Sunday, October 25, 2020

Ngamiland braces for more Malaria cases

With rain season approaching health practitioners in Maun have warned the p[ub;lic of high risk of contracting malaria.

Speaking at a stakeholder’s meeting in Maun on Friday, Head of Preventive Services at Ngamiland District Health Management Team (DHMT) Goitsemang Mothibi noted that there had been numerous imported cases of the deadly disease outside Botswana.

He noted that people from Ngamiland have been making frequent visits to Kasumbalesa which boarders Zambia and the Democratic Republic of Congo where it is there is a lucrative market for dried fish.

Out of the ninety (90) recorded cases so far, she said eight people were admitted to hospital and that one succumbed to death.

And with a district population of 98871, she said they encounter problems at times when it comes to doing outreaches as some areas are not accessible by road.

As it stands she said the district has a total of eighteen stretched villages with only one hospital, twelve clinics, seventeen health posts, ninety two mobile stops, thirty two of which are accessed by air and sixty by road.

For his part, DHMT head Dr Maxwell Mungisi stated that the government of Botswana through the Ministry of Health is aiming at achieving an elimination exercise by year 2018.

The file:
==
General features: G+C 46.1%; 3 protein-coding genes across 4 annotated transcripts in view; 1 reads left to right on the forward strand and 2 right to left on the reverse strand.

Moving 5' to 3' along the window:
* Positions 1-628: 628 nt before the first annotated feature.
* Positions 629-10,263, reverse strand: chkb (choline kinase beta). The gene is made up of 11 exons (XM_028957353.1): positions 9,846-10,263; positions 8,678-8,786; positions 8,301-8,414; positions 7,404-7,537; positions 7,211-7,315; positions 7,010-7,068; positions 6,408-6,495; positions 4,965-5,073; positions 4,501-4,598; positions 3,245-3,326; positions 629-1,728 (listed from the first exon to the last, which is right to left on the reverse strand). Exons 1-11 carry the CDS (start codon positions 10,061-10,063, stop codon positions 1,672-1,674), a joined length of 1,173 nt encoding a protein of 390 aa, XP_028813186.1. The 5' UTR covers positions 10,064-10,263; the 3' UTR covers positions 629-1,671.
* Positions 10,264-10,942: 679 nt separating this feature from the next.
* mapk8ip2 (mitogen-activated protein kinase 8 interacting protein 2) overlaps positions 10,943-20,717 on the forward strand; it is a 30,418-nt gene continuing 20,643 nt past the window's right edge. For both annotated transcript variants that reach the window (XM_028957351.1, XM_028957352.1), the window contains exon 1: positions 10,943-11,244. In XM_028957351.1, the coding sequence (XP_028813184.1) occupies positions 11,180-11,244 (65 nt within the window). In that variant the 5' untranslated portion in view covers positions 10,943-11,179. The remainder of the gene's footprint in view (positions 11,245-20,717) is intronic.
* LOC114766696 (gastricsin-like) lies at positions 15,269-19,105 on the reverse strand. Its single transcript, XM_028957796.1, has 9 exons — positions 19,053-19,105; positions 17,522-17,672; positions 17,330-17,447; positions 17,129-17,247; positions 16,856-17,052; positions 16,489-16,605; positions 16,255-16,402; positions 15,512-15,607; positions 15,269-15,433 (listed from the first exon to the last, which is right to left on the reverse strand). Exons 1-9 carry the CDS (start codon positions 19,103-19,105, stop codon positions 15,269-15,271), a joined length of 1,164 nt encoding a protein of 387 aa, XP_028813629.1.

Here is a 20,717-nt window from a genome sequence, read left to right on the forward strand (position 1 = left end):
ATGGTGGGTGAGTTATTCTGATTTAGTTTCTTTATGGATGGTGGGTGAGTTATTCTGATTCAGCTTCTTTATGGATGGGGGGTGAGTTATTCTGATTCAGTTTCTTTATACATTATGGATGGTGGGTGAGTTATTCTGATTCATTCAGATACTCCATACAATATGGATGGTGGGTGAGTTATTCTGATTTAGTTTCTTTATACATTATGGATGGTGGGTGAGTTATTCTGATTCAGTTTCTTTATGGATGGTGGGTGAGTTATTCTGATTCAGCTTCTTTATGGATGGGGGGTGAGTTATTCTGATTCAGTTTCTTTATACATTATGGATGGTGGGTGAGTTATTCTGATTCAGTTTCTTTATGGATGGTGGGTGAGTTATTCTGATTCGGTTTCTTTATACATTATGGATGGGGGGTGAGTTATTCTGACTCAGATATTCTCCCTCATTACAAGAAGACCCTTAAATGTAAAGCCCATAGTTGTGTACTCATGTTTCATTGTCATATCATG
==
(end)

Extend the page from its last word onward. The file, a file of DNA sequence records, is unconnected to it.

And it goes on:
He said that they have put up strategies to accomplish this in partnership with all stakeholders concerned.

“We are aware that this region is the hottest compared to others in the country, and so we are duty bound to see to it that we deal with malaria cases as they come.”

He said to achieve this communities in this area will need to give best level of cooperation.

He said failure to do that will mean authorities not being able to achieve set targets.

He said the transmission period is from October to June, adding that they want to target the parasite that transmits the disease so that they may be able to control it. He stated that as health care providers they want to ready themselves for the elimination exercise as malaria has proven to be a public health problem, though noticeable and preventable.

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